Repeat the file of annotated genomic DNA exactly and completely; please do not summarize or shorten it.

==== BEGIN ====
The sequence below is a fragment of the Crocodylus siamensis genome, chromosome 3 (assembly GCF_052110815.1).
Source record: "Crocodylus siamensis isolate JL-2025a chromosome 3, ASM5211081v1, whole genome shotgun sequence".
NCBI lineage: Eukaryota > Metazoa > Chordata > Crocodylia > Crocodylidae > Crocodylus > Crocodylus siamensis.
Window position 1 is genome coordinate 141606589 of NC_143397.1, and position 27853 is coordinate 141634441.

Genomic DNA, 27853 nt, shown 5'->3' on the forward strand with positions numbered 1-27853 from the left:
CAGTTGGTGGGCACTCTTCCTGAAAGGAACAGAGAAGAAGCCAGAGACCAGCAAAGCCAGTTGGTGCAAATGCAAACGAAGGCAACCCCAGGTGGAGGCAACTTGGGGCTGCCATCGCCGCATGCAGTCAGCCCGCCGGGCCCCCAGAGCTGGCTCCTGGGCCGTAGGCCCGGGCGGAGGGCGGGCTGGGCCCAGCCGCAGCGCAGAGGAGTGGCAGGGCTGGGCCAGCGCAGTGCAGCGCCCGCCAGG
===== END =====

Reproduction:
The sequence below is a fragment of the Crocodylus siamensis genome, chromosome 3 (assembly GCF_052110815.1).
Source record: "Crocodylus siamensis isolate JL-2025a chromosome 3, ASM5211081v1, whole genome shotgun sequence".
NCBI lineage: Eukaryota > Metazoa > Chordata > Crocodylia > Crocodylidae > Crocodylus > Crocodylus siamensis.
Window position 1 is genome coordinate 141606589 of NC_143397.1, and position 27853 is coordinate 141634441.

Genomic DNA, 27853 nt, shown 5'->3' on the forward strand with positions numbered 1-27853 from the left:
CAGTTGGTGGGCACTCTTCCTGAAAGGAACAGAGAAGAAGCCAGAGACCAGCAAAGCCAGTTGGTGCAAATGCAAACGAAGGCAACCCCAGGTGGAGGCAACTTGGGGCTGCCATCGCCGCATGCAGTCAGCCCGCCGGGCCCCCAGAGCTGGCTCCTGGGCCGTAGGCCCGGGCGGAGGGCGGGCTGGGCCCAGCCGCAGCGCAGAGGAGTGGCAGGGCTGGGCCAGCGCAGTGCAGCGCCCGCCAGG